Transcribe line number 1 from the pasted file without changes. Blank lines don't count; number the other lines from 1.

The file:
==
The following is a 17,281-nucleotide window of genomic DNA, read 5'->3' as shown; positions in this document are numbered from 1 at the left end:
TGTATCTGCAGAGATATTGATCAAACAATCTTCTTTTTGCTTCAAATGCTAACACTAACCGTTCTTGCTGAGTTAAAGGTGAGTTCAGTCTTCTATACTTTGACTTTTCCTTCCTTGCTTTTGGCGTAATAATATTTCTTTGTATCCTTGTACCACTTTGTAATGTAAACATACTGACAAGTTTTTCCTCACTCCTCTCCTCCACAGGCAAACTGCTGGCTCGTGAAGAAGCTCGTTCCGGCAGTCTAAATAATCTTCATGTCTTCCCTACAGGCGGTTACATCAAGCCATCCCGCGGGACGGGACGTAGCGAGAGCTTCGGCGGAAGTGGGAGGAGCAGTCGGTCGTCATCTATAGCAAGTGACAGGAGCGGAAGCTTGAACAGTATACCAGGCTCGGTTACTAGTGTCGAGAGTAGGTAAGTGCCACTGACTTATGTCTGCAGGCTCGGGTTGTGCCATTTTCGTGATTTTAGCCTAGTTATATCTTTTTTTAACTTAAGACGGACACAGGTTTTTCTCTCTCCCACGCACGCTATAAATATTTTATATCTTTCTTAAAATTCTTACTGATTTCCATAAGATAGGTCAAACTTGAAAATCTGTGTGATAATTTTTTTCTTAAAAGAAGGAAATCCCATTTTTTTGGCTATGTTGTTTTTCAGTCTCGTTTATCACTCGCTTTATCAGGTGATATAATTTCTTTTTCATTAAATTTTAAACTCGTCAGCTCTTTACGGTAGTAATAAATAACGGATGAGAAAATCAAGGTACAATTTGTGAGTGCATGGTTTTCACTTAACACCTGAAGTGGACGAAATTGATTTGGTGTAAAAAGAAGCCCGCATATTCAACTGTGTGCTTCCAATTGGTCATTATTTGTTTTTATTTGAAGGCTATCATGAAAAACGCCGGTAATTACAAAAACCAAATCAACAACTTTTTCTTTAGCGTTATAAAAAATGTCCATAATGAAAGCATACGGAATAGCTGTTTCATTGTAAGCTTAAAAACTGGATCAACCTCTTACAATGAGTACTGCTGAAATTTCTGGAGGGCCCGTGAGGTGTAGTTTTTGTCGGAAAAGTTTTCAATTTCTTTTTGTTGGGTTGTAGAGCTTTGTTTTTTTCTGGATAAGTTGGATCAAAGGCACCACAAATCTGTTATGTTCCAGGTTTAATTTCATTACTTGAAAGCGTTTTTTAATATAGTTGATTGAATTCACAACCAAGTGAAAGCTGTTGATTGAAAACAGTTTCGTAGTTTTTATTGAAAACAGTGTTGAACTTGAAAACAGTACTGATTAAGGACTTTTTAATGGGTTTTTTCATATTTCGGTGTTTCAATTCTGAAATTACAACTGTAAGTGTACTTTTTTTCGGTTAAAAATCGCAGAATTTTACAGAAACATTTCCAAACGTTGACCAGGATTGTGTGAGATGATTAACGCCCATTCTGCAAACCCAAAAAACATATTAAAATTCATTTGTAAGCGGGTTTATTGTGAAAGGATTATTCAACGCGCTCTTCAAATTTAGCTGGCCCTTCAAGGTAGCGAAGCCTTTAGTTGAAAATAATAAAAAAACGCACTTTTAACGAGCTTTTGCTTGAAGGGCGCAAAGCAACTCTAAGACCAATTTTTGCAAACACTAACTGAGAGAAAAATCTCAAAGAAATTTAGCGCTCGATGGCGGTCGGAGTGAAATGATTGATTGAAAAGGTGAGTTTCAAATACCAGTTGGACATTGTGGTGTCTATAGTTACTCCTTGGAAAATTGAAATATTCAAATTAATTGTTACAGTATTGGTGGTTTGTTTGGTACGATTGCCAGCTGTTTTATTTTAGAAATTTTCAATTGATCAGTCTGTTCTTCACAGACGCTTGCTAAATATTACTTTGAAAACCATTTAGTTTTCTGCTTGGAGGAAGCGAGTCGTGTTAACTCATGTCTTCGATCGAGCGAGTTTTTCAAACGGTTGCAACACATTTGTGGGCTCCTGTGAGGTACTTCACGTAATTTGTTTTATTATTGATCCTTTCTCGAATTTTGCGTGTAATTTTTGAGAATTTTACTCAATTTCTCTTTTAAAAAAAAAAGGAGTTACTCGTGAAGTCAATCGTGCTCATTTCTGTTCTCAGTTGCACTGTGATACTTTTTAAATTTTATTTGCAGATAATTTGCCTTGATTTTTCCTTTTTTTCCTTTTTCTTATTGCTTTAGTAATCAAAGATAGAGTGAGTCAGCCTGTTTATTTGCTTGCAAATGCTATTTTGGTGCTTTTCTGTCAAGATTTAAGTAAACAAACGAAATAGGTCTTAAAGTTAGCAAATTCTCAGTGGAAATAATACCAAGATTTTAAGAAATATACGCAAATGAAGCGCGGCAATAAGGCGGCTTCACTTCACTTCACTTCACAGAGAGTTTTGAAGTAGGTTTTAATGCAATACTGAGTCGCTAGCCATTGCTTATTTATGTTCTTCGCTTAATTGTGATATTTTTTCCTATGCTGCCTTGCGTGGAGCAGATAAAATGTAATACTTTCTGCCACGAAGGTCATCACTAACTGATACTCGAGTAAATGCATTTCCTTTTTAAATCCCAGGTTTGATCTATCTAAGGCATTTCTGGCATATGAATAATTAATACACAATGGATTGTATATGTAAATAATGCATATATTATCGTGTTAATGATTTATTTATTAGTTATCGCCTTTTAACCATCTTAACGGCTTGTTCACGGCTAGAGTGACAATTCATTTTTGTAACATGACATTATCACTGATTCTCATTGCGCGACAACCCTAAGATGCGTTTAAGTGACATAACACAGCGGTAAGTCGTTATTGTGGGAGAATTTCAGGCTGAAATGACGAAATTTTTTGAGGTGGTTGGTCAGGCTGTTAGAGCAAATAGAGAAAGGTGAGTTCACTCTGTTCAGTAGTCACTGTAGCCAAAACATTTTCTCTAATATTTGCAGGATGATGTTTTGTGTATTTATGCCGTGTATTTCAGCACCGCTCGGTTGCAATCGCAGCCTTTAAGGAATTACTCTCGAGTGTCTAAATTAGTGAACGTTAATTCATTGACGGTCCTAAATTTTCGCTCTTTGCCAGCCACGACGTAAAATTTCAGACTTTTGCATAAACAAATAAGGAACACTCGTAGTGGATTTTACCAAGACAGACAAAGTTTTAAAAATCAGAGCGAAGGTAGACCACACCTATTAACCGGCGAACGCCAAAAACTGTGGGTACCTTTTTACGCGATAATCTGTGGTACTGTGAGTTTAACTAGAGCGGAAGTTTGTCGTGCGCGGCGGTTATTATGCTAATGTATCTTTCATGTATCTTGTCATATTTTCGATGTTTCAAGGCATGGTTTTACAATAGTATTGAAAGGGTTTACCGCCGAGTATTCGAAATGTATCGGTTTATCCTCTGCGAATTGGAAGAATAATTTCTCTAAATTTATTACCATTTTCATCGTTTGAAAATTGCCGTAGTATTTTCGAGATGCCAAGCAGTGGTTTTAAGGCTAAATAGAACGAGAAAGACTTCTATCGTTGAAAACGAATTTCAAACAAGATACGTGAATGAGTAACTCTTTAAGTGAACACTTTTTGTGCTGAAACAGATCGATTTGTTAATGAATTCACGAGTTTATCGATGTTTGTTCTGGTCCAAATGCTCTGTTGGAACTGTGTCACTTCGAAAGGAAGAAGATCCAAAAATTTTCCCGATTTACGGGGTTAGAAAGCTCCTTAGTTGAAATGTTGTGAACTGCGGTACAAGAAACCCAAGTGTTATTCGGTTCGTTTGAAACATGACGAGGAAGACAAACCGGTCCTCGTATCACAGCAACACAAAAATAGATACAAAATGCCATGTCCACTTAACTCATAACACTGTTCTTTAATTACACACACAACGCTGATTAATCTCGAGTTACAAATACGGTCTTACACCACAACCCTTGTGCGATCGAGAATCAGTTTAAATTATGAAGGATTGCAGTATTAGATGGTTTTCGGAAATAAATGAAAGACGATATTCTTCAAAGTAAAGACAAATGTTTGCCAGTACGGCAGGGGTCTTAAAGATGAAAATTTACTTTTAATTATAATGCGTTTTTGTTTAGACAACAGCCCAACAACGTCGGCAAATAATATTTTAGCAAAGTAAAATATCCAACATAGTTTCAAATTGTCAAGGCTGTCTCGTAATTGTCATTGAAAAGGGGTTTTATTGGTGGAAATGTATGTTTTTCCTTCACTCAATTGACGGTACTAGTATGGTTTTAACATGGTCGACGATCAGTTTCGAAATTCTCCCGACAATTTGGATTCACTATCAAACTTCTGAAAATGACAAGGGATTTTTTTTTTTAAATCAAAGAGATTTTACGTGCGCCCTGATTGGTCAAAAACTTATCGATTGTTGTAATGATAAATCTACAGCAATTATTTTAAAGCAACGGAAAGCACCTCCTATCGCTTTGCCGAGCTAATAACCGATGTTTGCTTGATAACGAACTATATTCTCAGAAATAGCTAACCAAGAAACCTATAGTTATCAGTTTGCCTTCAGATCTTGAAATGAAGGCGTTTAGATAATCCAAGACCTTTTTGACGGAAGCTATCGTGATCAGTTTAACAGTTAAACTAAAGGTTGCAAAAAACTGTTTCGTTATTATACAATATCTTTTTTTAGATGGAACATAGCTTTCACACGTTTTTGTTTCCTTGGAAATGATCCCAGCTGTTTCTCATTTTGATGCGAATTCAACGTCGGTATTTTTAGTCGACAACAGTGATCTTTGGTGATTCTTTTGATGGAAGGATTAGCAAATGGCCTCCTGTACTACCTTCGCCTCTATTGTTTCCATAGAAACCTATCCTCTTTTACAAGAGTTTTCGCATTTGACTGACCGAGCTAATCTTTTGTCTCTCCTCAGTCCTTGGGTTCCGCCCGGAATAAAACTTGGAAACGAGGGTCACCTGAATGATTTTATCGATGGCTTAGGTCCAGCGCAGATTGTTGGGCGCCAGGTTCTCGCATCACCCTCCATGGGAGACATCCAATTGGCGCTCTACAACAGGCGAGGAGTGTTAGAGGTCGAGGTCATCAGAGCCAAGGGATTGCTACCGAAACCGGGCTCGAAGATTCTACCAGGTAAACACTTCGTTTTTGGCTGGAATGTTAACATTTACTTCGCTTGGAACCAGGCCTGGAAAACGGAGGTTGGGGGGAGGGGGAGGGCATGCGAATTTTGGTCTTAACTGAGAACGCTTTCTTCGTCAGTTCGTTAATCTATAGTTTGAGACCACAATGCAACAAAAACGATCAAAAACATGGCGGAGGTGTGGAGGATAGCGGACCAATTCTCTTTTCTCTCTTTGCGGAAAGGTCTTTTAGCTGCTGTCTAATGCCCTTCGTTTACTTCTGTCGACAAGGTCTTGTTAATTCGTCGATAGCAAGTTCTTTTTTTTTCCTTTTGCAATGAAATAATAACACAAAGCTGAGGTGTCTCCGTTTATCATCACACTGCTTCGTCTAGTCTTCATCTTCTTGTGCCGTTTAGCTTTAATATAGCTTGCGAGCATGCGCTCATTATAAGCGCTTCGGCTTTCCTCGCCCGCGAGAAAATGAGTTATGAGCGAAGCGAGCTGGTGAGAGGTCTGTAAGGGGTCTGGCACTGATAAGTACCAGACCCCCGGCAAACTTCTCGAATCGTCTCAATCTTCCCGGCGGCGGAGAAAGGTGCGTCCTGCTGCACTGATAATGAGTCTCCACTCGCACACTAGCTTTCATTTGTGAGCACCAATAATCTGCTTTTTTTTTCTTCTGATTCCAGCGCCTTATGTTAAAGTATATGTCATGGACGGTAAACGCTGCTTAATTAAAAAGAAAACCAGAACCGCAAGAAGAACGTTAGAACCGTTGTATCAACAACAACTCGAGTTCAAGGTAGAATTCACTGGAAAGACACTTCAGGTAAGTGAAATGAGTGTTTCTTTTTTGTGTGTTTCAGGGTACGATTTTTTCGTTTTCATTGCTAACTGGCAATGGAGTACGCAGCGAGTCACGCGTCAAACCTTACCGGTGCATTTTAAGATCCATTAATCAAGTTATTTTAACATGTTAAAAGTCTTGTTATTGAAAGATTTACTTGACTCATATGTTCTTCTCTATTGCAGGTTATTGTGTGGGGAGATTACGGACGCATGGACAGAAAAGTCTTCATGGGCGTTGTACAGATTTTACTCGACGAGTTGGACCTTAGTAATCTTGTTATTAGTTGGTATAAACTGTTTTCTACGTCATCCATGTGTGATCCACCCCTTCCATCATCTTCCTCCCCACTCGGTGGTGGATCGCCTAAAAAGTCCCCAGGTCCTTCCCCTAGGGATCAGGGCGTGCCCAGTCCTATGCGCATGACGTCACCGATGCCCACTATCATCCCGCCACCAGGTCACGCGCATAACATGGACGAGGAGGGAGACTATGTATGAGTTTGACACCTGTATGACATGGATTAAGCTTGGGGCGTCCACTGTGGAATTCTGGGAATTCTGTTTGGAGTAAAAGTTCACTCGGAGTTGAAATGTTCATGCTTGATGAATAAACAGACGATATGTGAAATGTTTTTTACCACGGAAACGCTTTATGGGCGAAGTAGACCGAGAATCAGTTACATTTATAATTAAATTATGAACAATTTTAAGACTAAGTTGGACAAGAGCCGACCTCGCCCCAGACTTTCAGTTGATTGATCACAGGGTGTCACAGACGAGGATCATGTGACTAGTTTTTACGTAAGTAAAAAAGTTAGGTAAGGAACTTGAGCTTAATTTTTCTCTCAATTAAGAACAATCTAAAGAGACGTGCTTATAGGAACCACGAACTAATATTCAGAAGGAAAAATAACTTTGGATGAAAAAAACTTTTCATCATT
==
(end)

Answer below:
The following is a 17,281-nucleotide window of genomic DNA, read 5'->3' as shown; positions in this document are numbered from 1 at the left end: